The showy flowerheads, spectacular growth form, as well as distinctive leaves are undoubtedly the most attractive features of this species. In spite of the fact that, it is not yet used for ornamental purposes, the display of intense flower colour in their natural habitat makes it a desirable addition to the garden for ornamental purposes or dried flower arrangements, and it would be ideal for coastal and seaside gardens.
Growing Achyranthemum sordescens
Achyranthemum sordescens can make an attractive ground cover in rocky and sandy areas of the garden. To my knowledge, there is no available information on how to grow this species specifically, but as a general guide, plants from coastal habitats have to withstand strong winds, resist damage caused by salt-laden breezes and grow in sandy soils, therefore, one needs to consider these aspects when planning to grow them.
There is no information on how to propagate, Achyranthemum sordescens in particular, and the following information briefly explains how to grow everlastings in general. Growing species of Achyranthemum and Syncarpha from seed might be tricky, but opens up an opportunity to grow a wider range of species. When choosing to grow fynbos plants from seed, smoke treatment is advised for better germination success. This is accomplished by soaking seeds overnight in a solution of smoke-infused water using a smoke disc. Alternatively, smoke from burning fynbos can be pumped into an airtight tent containing the seed trays, and left until the air has cleared and then watered again. Rare species have yielded a low germination rate of 20%, even with smoke treatment and presumably this is the case for Achyranthemum sordescens, as it is a rare species.
Sow seed in autumn or early spring. Use a well-drained, sandy, acidic soil medium suitable for fynbos plants. Scatter the seeds evenly and cover with a thin layer of sand. Water with a fine rose and keep moist but not wet, and warm, but not hot and in a well-ventilated place.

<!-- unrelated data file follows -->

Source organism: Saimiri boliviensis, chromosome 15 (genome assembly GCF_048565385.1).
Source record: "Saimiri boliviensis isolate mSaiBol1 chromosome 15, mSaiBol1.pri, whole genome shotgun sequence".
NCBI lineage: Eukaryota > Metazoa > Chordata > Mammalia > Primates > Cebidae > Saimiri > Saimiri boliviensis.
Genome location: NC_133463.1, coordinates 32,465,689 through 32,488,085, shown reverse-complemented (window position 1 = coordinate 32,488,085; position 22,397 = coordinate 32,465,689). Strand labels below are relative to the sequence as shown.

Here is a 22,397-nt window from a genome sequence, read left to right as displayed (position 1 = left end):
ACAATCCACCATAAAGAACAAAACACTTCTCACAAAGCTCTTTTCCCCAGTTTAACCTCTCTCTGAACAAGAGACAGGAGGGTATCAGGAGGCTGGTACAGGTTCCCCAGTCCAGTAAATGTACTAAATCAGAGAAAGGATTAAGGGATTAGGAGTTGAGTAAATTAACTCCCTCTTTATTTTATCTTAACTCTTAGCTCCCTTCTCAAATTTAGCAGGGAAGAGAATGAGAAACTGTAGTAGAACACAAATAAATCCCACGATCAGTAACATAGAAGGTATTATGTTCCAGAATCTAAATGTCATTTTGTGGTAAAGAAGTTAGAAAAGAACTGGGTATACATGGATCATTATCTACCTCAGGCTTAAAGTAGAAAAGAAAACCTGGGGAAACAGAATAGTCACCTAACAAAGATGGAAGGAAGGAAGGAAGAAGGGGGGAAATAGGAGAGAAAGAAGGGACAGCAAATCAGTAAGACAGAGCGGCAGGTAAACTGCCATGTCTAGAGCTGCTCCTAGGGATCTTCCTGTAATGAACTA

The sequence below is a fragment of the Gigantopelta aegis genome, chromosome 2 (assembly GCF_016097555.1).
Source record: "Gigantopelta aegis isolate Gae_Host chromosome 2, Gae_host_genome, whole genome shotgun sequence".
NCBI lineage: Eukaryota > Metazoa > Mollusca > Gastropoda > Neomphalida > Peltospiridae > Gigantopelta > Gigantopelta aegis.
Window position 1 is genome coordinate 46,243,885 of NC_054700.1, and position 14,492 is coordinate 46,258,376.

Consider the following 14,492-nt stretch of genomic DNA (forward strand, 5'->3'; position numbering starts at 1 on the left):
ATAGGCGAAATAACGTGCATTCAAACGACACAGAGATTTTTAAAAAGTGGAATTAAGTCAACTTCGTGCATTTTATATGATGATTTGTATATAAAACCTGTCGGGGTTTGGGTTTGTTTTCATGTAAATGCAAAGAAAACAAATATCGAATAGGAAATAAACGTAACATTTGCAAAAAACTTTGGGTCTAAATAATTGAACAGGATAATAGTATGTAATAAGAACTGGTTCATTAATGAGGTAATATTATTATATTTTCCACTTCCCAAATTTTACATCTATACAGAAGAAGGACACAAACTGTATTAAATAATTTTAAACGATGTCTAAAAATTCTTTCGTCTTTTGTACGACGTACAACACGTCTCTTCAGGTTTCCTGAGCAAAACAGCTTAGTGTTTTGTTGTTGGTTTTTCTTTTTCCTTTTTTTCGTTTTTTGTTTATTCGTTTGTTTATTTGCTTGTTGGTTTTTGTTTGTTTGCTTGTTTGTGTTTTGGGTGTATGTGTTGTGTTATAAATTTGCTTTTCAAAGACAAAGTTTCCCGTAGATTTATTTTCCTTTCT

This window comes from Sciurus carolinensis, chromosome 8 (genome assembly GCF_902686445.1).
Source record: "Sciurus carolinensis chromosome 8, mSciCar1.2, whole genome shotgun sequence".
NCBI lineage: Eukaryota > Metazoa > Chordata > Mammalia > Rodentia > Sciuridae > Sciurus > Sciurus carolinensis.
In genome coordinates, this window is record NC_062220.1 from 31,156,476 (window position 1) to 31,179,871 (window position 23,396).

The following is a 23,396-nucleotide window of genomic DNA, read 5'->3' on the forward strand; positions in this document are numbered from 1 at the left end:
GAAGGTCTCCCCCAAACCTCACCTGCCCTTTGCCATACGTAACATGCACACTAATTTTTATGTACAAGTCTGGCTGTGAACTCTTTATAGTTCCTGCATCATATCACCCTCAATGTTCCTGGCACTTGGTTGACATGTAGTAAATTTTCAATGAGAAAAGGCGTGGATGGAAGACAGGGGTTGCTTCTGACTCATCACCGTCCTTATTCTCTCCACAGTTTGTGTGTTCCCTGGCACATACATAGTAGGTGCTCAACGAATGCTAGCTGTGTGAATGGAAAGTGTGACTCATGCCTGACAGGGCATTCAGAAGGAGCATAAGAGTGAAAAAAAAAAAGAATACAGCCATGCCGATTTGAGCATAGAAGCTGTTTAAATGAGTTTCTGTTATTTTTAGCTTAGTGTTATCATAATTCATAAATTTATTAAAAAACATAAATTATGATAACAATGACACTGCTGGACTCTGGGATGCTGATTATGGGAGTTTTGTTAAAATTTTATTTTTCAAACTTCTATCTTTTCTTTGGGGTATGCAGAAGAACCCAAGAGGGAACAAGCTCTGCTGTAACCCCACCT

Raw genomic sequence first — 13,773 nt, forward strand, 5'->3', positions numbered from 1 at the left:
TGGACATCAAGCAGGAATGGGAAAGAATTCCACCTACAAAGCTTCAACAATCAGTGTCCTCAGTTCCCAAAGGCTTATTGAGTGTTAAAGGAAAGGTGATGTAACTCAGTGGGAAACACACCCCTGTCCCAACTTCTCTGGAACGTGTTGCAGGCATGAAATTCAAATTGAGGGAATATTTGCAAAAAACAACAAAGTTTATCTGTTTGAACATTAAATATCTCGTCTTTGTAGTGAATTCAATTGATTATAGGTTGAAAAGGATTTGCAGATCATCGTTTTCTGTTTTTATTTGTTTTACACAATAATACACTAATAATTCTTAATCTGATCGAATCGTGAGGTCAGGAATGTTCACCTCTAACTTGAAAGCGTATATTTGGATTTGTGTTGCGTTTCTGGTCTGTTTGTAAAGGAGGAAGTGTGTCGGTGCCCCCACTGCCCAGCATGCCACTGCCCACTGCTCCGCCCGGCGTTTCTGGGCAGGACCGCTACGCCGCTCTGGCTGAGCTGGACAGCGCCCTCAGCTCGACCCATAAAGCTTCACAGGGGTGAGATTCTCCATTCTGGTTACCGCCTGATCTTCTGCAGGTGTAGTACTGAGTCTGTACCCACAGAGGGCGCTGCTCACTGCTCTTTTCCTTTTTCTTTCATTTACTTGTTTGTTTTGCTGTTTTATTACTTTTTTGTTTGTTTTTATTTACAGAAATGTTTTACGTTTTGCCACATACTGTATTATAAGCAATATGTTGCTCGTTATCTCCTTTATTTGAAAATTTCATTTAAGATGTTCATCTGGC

Syncarphas are easy to grow once established, and will require almost no watering if planted in the Fynbos Biome. They grow well in sandy, well-drained soil and require full sun exposure, and while most prefer acidic soil, some species can adapt to soil with an alkaline pH. Feed with well-rotted compost, added as a mulch, and keep root disturbance to a minimum.
For best results, plant the young plants out at the start of the rainy season, in autumn or early winter and not in summer. This allows the plants to grow enough to survive the heat and drought of summer. Planting these plants into the garden in the harsh climatic conditions of summer would hinder their establishment.
- Alexander, M. 2017. Hardy coastal plants. South African Garden and Home online. https://www.gardenandhome.co.za/gardening/how-tos/hardy-coastal-plants/ Accessed on 06/11/2020
- Bergh, N. & Manning, J. 2019. Achyranthemum N.G.Bergh, a new genus segregated from Syncarpha DC. (Asteraceae, Gnaphalieae). South African Journal of Botany. 125: 434–456.
- Bredenkamp, C.L. 2019. A flora of the Eastern Cape Province, Volume 2. Strelitzia 41. South African National Biodiversity Institute, Pretoria.
- Candide, Grow and care guide to everlastings. https://candidegardening.com/ZA/stories/73558d75-649c-4949-abbe-7f830a9ac07d Accessed 06/11/2020.
- Latin Dictionary. sordidulus. https://www.online-latin-dictionary.com/latin-english-dictionary.php?lemma=SORDIDULUS100. Accessed 05/11/2020.
- Lubke, R. & De Moor, I. 1998. Field guide to the eastern & southern Cape coasts. University of Cape Town Press, Cape Town.
- Raimondo, D. 2007. Syncarpha sordescens (DC.) B.Nord. National Assessment: Red List of South African plants version 2020.1. Accessed 04/11/2020.
Custodians of Rare and Endangered Wildflowers (CREW), Threatened Species Unit
Acknowledgements: the author thanks Dr Nicola Bergh for providing information and images for this species (as credited), and Someleze Mgcuwa for sourcing additional information from the Schonland Herbarium.
Plant Type: Ground Cover, Shrub
SA Distribution: Eastern Cape
Soil type: Sandy, Loam
Flowering season: Early Summer
PH: Acid, Neutral
Flower colour: White, Cream, Yellow
Aspect: Full Sun
Gardening skill: Average